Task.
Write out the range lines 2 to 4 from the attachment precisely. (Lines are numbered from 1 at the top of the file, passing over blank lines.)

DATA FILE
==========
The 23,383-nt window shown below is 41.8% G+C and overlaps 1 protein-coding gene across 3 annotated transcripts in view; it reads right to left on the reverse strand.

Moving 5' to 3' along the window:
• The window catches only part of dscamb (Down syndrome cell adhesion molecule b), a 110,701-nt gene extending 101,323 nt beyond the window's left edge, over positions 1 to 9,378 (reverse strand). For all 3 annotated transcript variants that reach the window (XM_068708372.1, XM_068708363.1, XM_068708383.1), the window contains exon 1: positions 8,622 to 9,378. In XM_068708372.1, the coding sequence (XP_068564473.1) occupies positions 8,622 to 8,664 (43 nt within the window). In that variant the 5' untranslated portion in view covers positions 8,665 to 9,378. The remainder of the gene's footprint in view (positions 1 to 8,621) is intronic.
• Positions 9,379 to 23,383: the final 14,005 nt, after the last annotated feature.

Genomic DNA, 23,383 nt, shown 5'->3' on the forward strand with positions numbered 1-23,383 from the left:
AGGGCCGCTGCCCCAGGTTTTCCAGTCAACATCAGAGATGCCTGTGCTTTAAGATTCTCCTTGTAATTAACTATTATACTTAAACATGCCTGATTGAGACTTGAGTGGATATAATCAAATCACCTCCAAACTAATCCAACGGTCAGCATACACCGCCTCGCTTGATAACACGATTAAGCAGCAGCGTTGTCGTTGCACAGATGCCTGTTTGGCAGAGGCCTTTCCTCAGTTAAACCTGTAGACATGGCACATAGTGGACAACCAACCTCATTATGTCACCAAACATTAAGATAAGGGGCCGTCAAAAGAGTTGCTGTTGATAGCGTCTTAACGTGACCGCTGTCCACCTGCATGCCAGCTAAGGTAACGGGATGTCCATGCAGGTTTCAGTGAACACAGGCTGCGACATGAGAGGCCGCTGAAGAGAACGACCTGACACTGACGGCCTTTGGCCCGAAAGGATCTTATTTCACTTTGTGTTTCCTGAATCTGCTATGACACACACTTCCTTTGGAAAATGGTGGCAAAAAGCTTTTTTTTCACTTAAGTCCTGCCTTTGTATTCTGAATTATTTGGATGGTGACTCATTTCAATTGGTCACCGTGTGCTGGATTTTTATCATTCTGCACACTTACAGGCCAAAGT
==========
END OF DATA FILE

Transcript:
Moving 5' to 3' along the window:
• The window catches only part of dscamb (Down syndrome cell adhesion molecule b), a 110,701-nt gene extending 101,323 nt beyond the window's left edge, over positions 1 to 9,378 (reverse strand). For all 3 annotated transcript variants that reach the window (XM_068708372.1, XM_068708363.1, XM_068708383.1), the window contains exon 1: positions 8,622 to 9,378. In XM_068708372.1, the coding sequence (XP_068564473.1) occupies positions 8,622 to 8,664 (43 nt within the window). In that variant the 5' untranslated portion in view covers positions 8,665 to 9,378. The remainder of the gene's footprint in view (positions 1 to 8,621) is intronic.
• Positions 9,379 to 23,383: the final 14,005 nt, after the last annotated feature.